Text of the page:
January 21, 2005 2:19 PM PST
Exeem opens new file-swapping doors
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Caribbean island of Nevis and a company called IFG Trust Services, which helps set up and administer offshore companies.
Preston confirmed that the company is based in St. Kitts and Nevis, and said its developers are scattered around the world but declined to provide any more information about the firm.
The software itself will be familiar to anyone who has used Kazaa or other file-swapping tools. It has a simple search page, allowing people to "publish" files to the network though a several-step point-and-click process. Once published, files can be downloaded by other people on the network.
According to Preston, the network works similarly to the FastTrack technology underlying Kazaa. A small number of people running the software are randomly selected as "nodes" and then provide a traffic cop function in the network, connecting people who are seeking or providing pieces of the same file.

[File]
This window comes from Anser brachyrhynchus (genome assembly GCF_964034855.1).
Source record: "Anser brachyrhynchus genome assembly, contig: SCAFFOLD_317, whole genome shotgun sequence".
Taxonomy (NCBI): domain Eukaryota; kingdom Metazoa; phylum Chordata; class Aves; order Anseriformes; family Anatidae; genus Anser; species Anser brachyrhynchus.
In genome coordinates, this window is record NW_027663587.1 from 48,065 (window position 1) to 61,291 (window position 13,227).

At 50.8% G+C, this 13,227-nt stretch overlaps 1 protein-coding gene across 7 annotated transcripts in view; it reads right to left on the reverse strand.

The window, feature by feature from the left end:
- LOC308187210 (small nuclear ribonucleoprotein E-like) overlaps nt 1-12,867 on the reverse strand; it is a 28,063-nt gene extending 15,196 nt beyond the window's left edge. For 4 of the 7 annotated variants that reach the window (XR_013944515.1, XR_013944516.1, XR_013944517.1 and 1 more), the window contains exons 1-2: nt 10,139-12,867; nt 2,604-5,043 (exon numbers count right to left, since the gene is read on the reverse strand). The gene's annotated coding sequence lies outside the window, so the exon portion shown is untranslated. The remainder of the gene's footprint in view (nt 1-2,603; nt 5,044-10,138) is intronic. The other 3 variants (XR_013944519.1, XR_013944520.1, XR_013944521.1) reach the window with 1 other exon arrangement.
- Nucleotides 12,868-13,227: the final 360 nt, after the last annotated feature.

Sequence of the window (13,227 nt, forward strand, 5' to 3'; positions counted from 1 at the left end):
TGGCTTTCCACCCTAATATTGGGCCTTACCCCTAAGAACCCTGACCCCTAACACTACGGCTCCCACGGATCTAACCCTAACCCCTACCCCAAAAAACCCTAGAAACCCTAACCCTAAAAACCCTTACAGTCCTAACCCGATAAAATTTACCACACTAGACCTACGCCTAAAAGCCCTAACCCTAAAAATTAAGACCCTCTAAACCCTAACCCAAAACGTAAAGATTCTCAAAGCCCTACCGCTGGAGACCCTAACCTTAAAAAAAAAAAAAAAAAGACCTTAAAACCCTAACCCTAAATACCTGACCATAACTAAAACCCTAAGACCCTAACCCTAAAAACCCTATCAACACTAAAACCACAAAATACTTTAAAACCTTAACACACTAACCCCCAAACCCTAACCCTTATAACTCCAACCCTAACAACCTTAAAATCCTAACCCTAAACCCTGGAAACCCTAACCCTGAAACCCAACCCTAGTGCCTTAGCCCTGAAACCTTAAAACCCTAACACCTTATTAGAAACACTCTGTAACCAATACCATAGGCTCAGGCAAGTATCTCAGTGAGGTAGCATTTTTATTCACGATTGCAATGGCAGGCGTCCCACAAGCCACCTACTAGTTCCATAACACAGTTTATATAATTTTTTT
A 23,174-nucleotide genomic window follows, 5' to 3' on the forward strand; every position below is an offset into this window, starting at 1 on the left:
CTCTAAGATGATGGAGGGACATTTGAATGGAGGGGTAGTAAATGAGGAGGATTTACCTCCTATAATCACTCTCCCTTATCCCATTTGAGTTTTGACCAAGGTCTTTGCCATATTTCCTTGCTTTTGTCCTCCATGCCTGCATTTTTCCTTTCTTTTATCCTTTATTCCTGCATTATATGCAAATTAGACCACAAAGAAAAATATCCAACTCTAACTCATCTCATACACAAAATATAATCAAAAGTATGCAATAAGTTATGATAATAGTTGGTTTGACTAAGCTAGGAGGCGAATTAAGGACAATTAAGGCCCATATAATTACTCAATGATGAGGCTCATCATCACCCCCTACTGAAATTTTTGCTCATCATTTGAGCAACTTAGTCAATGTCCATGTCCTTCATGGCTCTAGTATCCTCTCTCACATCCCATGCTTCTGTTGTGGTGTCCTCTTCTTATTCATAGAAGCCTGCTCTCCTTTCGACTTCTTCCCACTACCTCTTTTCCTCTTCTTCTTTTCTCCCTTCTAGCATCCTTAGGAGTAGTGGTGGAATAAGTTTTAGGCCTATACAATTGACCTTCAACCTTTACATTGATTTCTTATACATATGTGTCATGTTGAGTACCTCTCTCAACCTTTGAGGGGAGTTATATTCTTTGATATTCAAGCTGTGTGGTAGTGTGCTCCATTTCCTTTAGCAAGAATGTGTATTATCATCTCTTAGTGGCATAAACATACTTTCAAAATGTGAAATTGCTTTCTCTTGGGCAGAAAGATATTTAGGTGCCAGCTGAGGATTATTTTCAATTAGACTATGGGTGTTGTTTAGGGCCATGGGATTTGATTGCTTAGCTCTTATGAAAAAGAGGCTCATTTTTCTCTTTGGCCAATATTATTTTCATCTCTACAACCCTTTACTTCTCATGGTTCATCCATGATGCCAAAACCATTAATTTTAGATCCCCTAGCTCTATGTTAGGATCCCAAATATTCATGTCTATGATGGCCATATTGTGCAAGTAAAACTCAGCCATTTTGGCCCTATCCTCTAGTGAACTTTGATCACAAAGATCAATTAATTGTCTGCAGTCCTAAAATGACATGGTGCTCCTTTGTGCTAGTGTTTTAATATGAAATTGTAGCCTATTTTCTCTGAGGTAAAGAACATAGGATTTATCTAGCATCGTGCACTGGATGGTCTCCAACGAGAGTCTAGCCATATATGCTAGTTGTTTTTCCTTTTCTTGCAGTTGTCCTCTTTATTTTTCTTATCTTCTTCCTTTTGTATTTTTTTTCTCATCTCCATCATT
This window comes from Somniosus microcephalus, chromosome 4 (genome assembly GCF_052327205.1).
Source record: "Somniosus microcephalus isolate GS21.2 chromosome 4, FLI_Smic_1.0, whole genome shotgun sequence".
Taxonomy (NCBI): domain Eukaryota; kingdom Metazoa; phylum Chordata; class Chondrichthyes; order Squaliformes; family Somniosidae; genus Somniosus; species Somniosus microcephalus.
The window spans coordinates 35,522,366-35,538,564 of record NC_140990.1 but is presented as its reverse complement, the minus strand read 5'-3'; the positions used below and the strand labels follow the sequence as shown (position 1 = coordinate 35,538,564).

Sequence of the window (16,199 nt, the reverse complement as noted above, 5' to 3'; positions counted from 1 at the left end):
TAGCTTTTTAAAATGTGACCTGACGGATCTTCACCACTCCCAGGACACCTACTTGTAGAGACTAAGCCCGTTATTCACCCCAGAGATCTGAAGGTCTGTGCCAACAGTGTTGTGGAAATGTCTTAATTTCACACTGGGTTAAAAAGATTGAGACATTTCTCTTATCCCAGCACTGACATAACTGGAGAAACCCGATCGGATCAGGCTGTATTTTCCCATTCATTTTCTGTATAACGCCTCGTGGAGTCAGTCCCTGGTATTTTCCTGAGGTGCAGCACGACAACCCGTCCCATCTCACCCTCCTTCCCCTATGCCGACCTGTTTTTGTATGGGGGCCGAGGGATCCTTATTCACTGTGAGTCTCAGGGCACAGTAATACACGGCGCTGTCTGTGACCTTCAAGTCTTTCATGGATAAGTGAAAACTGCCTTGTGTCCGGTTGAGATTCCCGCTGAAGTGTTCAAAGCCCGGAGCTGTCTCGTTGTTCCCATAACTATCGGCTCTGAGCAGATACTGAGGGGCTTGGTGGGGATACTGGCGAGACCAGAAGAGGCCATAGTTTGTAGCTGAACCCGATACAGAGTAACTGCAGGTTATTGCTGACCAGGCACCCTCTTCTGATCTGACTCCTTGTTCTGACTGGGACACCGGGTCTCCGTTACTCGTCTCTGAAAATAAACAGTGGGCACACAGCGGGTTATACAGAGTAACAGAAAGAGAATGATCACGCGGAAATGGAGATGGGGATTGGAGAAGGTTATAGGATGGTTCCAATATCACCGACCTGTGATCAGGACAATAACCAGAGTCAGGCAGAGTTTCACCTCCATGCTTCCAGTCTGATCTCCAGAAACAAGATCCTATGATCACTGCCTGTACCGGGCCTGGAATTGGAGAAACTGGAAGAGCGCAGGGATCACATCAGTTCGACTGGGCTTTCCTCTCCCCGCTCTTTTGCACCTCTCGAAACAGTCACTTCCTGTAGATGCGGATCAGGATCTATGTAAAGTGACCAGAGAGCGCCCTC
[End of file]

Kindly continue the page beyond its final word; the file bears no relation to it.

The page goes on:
Like many other file-swapping programs, Exeem comes bundled with several pieces of advertising software, including the Cydoor Technologies adware utility and the LookSmart toolbar, which plugs into Internet Explorer.
The software isn't meeting with universally good reviews around the Net. Some users have already complained about the addition of the advertising software. Thomas Mennecke, who runs the file-swapping news site Slyck.com, said he thinks BitTorrent aficionados will instead stick with the familiar Web-based community sites.
"I don't see people who have grown accustomed to BitTorrent, which is different than a traditional peer-to-peer network, going to use this," Mennecke said.
Peer-to-peer adversaries say the new software will do no more than any previous offing to hide the identity of people trading copyrighted works, such as movies or music, however.
A company called BayTSP, which tracks trading on peer-to-peer networks for movie studios and record labels, has said it has long provided information on BitTorrent users, including specific files shared and IP addresses, to its clients. It will likely do the same with Exeem, its executives said.
"We can still identify all the BitTorrent users," BayTSP Chief Executive Mark Ishikawa said. "Everyone who uses it still has the same issues of getting caught that they've always had."
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